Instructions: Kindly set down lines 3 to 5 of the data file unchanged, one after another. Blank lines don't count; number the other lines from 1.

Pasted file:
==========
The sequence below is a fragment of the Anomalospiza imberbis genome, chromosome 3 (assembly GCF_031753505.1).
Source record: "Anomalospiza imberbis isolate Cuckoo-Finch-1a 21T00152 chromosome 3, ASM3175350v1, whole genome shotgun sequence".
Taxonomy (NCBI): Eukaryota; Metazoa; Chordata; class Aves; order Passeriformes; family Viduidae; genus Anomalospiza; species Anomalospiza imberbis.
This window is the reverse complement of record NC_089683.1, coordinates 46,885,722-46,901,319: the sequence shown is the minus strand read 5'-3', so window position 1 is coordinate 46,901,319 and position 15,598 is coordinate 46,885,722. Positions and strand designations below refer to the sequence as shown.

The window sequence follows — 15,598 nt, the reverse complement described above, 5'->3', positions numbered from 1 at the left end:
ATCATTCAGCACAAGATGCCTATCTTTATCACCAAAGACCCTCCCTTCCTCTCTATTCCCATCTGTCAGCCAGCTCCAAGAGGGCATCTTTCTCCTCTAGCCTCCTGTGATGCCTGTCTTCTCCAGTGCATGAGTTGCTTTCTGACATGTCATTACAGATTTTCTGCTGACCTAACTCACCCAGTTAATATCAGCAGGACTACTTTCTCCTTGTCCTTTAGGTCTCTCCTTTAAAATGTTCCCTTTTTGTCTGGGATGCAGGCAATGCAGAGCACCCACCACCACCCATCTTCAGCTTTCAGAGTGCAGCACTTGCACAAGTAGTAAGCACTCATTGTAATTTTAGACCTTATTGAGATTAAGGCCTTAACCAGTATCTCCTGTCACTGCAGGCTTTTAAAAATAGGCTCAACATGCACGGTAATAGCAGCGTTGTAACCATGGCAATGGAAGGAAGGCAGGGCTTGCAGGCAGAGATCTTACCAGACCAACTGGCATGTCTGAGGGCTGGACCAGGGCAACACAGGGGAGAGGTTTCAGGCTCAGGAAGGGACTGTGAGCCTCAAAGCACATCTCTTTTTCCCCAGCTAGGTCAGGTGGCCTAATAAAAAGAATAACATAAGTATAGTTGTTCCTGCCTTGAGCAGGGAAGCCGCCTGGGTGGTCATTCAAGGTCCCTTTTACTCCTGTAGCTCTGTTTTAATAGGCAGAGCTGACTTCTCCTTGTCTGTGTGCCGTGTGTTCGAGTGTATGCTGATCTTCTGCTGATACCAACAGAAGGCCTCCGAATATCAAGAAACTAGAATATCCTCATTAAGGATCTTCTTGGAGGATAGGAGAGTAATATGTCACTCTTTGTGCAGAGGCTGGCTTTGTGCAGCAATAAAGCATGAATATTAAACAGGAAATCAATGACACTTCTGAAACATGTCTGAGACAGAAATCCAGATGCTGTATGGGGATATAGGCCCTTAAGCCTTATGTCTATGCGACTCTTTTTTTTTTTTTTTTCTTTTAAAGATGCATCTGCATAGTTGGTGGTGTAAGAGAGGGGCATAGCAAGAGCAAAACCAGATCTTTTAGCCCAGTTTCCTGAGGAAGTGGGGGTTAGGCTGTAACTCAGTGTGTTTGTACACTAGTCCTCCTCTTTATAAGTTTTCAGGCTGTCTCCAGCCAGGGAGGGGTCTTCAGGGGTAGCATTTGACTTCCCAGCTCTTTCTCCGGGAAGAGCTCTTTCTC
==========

Taxonomy (NCBI): Eukaryota; Metazoa; Chordata; class Aves; order Passeriformes; family Viduidae; genus Anomalospiza; species Anomalospiza imberbis.
This window is the reverse complement of record NC_089683.1, coordinates 46,885,722-46,901,319: the sequence shown is the minus strand read 5'-3', so window position 1 is coordinate 46,901,319 and position 15,598 is coordinate 46,885,722. Positions and strand designations below refer to the sequence as shown.

The window sequence follows — 15,598 nt, the reverse complement described above, 5'->3', positions numbered from 1 at the left end: